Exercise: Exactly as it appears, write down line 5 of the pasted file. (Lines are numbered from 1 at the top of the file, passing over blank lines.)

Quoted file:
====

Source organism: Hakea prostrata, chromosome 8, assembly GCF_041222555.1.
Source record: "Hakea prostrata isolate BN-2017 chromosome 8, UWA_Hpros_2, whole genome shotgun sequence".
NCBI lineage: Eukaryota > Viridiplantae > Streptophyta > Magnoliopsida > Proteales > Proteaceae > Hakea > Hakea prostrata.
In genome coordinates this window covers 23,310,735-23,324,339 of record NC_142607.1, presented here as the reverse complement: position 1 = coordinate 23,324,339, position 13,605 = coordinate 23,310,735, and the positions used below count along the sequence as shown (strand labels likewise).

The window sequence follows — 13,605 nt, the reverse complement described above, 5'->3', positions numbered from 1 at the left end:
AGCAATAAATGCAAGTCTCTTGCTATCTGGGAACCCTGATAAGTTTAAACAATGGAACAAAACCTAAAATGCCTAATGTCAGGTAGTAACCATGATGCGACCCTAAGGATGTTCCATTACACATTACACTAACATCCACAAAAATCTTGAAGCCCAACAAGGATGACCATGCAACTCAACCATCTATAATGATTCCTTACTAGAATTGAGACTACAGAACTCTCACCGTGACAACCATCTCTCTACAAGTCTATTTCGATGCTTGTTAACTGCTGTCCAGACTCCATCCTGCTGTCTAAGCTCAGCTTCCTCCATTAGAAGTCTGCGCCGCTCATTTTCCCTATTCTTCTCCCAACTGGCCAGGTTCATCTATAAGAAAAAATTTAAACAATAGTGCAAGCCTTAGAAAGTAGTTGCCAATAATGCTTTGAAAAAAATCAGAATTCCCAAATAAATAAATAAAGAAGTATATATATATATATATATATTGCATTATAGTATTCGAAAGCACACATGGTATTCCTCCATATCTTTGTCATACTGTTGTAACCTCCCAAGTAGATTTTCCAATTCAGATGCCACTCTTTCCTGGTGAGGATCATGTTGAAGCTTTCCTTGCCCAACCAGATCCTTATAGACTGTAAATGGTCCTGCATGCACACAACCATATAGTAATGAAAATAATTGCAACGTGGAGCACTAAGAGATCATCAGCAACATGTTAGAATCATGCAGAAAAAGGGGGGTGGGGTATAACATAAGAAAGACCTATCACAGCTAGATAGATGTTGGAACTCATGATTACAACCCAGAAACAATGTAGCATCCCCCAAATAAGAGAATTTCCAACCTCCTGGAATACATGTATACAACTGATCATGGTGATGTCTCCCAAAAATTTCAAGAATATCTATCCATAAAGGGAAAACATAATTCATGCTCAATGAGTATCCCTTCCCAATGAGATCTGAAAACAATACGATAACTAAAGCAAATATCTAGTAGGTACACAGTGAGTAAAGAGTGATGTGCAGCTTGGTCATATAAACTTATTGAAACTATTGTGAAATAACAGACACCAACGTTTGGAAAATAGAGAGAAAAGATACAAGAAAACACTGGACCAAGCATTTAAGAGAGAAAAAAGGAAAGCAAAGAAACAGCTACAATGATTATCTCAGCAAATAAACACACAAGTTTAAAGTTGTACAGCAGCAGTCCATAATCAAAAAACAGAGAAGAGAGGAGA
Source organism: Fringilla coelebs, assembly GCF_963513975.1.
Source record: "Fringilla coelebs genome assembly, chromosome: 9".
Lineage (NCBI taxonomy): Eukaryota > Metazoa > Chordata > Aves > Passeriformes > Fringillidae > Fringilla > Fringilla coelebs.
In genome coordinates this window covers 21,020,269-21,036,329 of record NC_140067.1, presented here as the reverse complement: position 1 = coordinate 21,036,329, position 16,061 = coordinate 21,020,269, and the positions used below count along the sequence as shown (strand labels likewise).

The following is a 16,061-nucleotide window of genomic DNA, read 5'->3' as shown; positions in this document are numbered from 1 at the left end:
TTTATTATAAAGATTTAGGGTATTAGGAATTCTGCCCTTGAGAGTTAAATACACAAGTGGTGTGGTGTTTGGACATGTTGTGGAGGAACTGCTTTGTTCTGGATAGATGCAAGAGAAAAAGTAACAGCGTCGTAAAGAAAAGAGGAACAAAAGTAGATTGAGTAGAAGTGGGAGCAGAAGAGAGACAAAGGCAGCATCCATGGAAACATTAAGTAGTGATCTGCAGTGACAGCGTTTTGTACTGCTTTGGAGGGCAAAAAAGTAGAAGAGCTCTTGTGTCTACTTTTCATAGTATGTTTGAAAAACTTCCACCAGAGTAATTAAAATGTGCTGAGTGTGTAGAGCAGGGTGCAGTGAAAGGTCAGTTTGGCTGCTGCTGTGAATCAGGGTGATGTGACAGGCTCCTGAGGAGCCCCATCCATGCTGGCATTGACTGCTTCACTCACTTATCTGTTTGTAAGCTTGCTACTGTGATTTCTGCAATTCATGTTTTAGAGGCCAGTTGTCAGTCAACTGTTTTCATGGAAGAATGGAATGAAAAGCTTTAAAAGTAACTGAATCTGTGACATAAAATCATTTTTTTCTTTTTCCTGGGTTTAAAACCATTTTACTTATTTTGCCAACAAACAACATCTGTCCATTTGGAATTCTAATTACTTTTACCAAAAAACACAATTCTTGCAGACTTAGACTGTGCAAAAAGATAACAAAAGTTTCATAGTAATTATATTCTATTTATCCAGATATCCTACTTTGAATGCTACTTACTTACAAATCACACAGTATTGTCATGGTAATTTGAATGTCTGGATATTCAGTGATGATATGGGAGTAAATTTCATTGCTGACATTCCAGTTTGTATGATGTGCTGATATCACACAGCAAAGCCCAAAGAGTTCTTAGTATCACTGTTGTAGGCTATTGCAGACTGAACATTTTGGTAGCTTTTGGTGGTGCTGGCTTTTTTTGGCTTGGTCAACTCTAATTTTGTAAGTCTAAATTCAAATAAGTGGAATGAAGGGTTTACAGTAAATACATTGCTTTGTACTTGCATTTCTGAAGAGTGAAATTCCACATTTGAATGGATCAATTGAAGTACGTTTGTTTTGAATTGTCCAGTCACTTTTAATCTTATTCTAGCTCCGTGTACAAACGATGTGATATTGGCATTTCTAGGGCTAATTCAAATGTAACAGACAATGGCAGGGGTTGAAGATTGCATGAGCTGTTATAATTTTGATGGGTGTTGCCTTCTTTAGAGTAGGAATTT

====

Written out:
The window sequence follows — 13,605 nt, the reverse complement described above, 5'->3', positions numbered from 1 at the left end: